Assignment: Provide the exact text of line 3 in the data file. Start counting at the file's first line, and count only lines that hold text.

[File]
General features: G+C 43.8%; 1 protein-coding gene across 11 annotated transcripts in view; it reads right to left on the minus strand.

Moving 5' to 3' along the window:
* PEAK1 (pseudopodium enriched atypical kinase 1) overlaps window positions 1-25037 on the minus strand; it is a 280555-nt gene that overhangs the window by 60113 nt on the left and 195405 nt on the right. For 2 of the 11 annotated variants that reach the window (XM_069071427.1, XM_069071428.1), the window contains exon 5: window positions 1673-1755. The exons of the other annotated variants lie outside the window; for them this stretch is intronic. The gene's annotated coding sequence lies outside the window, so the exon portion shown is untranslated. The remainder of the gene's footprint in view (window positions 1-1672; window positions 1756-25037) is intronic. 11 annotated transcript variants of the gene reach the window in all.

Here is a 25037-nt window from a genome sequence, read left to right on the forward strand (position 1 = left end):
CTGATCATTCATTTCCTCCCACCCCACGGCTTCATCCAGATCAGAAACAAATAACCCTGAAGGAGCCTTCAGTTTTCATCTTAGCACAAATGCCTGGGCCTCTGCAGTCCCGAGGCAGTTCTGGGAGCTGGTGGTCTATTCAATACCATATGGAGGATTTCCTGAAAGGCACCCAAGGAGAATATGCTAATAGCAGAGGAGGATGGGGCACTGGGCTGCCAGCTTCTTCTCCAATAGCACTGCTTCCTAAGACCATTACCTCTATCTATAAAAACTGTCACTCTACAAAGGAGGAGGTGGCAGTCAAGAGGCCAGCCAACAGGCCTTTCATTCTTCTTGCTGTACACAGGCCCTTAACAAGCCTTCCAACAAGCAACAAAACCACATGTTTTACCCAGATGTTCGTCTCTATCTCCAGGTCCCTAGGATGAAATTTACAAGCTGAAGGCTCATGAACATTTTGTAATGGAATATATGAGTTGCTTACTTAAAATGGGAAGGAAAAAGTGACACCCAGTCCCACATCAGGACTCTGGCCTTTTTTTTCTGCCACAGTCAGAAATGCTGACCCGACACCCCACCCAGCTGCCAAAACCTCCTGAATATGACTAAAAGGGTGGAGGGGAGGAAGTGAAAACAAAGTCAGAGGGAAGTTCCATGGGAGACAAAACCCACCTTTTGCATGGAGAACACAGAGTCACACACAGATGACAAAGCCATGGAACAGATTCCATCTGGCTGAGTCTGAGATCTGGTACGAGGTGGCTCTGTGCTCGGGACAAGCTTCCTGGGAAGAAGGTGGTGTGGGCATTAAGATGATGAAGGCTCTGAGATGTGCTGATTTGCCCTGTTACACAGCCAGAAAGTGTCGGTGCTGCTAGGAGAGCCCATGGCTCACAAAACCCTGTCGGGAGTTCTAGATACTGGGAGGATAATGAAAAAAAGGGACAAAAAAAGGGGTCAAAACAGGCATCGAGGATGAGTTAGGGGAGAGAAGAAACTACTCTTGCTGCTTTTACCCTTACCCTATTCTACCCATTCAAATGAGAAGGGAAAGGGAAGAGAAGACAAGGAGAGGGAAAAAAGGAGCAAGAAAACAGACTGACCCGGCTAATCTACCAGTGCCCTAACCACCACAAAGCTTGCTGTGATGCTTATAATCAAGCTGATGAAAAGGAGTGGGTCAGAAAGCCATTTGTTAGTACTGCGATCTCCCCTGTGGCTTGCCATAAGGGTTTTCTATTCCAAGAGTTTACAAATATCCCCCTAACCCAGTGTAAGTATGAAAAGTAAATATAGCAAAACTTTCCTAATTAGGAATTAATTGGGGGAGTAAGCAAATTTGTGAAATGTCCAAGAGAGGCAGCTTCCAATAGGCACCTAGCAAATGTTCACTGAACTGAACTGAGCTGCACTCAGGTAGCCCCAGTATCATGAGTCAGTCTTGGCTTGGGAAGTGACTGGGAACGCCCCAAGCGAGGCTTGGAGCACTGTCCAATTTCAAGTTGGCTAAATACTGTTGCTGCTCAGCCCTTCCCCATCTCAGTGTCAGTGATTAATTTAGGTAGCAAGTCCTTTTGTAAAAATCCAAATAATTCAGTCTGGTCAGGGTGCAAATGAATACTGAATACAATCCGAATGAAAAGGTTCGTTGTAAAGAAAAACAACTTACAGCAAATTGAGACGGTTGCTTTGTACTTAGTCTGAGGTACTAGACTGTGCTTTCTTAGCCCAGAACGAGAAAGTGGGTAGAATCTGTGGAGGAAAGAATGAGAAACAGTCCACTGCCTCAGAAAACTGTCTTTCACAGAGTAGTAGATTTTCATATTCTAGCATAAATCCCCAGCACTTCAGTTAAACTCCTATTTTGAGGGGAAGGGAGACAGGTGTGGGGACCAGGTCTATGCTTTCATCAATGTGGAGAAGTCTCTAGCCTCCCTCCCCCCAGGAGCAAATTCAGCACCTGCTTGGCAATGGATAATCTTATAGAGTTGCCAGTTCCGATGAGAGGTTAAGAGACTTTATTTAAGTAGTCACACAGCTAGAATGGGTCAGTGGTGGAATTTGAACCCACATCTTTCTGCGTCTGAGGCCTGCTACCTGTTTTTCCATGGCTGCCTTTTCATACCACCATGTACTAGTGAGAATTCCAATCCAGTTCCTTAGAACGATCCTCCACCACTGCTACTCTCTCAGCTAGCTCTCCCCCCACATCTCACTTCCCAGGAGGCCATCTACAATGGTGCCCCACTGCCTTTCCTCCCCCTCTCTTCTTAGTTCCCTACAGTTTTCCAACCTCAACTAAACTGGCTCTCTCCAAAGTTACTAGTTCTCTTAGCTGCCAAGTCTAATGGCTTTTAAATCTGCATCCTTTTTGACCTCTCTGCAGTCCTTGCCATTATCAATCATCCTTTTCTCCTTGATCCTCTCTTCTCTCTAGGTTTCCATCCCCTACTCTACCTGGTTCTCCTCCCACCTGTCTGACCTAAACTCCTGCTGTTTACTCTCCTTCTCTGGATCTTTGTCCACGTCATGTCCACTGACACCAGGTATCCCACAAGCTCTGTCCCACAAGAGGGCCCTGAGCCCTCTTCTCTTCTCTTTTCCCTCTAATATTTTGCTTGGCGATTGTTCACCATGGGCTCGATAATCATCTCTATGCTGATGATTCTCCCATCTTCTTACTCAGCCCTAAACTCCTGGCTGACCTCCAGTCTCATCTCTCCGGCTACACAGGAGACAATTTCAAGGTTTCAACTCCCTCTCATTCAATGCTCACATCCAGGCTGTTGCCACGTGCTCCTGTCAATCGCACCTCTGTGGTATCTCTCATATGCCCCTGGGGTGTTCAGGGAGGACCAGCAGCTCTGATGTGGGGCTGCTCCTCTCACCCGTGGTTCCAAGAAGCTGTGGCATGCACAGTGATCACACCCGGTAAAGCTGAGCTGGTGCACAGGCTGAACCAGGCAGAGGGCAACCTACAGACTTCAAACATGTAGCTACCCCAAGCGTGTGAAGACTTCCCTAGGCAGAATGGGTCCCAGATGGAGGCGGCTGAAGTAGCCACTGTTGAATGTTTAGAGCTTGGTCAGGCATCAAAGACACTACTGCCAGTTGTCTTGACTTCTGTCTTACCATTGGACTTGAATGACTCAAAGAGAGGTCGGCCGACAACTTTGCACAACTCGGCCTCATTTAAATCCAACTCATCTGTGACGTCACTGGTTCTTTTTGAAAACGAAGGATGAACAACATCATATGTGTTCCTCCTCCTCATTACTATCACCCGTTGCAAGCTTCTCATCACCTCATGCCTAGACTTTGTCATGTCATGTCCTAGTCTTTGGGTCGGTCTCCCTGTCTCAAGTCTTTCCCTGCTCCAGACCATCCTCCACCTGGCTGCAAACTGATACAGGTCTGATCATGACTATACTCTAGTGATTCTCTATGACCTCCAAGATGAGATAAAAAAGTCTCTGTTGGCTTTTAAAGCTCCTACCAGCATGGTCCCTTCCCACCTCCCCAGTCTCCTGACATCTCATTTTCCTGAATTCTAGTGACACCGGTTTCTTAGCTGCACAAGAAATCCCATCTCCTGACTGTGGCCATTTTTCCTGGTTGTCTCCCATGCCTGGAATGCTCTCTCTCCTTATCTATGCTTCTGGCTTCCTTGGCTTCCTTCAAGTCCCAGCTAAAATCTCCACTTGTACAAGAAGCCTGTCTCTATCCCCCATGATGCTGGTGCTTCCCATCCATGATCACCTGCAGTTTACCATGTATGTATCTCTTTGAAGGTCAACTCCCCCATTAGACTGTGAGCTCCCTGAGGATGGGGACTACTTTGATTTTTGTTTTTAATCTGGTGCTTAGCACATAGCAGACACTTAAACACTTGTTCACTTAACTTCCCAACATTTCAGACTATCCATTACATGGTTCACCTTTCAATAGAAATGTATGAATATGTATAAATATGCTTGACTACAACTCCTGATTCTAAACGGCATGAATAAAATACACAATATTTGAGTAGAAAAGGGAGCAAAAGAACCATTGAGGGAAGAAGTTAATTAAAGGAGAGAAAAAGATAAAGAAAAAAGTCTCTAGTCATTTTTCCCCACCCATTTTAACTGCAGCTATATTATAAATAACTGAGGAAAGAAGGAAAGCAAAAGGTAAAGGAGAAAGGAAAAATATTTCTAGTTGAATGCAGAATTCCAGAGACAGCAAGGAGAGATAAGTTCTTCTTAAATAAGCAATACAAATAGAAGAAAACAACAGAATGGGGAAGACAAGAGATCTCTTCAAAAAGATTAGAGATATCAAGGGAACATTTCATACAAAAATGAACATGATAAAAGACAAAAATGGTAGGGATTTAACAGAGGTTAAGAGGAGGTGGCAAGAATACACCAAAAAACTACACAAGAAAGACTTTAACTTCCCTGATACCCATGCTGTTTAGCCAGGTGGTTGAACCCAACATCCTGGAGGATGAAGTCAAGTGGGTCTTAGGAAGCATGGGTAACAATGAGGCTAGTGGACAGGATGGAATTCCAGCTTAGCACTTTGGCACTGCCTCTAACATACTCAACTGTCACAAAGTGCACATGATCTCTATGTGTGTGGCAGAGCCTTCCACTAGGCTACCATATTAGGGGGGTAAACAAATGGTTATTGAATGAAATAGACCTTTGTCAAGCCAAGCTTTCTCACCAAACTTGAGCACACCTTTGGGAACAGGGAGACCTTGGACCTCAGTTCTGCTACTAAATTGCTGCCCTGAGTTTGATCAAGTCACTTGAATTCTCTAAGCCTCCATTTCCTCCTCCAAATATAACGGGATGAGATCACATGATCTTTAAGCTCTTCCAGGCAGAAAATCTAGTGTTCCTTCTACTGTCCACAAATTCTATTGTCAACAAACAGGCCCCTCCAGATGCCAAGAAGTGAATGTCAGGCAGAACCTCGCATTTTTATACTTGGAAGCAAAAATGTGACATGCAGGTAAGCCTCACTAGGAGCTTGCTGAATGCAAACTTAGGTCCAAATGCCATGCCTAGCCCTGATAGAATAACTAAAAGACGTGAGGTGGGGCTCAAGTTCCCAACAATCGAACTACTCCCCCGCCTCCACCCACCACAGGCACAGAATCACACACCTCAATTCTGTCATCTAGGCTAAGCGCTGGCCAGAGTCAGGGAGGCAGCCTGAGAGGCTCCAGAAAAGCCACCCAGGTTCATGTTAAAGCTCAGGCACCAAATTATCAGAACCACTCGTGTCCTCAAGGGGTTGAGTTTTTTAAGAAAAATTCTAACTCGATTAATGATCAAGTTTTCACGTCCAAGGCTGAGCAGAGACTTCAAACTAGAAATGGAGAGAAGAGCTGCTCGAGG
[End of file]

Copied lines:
* PEAK1 (pseudopodium enriched atypical kinase 1) overlaps window positions 1-25037 on the minus strand; it is a 280555-nt gene that overhangs the window by 60113 nt on the left and 195405 nt on the right. For 2 of the 11 annotated variants that reach the window (XM_069071427.1, XM_069071428.1), the window contains exon 5: window positions 1673-1755. The exons of the other annotated variants lie outside the window; for them this stretch is intronic. The gene's annotated coding sequence lies outside the window, so the exon portion shown is untranslated. The remainder of the gene's footprint in view (window positions 1-1672; window positions 1756-25037) is intronic. 11 annotated transcript variants of the gene reach the window in all.